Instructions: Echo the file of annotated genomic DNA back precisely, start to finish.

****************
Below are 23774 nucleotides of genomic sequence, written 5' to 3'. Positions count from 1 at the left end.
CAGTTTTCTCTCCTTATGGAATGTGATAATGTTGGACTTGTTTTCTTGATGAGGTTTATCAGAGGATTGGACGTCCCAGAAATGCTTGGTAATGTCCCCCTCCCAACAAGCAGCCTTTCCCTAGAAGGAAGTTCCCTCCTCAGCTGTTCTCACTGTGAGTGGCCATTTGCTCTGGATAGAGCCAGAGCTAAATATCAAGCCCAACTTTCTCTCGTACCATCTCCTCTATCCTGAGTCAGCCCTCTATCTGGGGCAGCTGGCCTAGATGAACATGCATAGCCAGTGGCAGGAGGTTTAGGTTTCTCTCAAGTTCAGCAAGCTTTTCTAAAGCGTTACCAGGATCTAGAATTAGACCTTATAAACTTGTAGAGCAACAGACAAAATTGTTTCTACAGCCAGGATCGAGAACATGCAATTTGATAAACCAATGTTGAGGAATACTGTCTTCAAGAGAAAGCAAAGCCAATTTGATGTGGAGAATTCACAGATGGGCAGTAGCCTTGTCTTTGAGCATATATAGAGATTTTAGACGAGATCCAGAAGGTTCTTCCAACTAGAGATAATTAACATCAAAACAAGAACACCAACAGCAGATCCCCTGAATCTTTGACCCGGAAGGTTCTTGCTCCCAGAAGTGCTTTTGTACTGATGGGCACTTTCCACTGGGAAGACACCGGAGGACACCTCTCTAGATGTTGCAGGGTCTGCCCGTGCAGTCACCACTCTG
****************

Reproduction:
Below are 23774 nucleotides of genomic sequence, written 5' to 3'. Positions count from 1 at the left end.
CAGTTTTCTCTCCTTATGGAATGTGATAATGTTGGACTTGTTTTCTTGATGAGGTTTATCAGAGGATTGGACGTCCCAGAAATGCTTGGTAATGTCCCCCTCCCAACAAGCAGCCTTTCCCTAGAAGGAAGTTCCCTCCTCAGCTGTTCTCACTGTGAGTGGCCATTTGCTCTGGATAGAGCCAGAGCTAAATATCAAGCCCAACTTTCTCTCGTACCATCTCCTCTATCCTGAGTCAGCCCTCTATCTGGGGCAGCTGGCCTAGATGAACATGCATAGCCAGTGGCAGGAGGTTTAGGTTTCTCTCAAGTTCAGCAAGCTTTTCTAAAGCGTTACCAGGATCTAGAATTAGACCTTATAAACTTGTAGAGCAACAGACAAAATTGTTTCTACAGCCAGGATCGAGAACATGCAATTTGATAAACCAATGTTGAGGAATACTGTCTTCAAGAGAAAGCAAAGCCAATTTGATGTGGAGAATTCACAGATGGGCAGTAGCCTTGTCTTTGAGCATATATAGAGATTTTAGACGAGATCCAGAAGGTTCTTCCAACTAGAGATAATTAACATCAAAACAAGAACACCAACAGCAGATCCCCTGAATCTTTGACCCGGAAGGTTCTTGCTCCCAGAAGTGCTTTTGTACTGATGGGCACTTTCCACTGGGAAGACACCGGAGGACACCTCTCTAGATGTTGCAGGGTCTGCCCGTGCAGTCACCACTCTG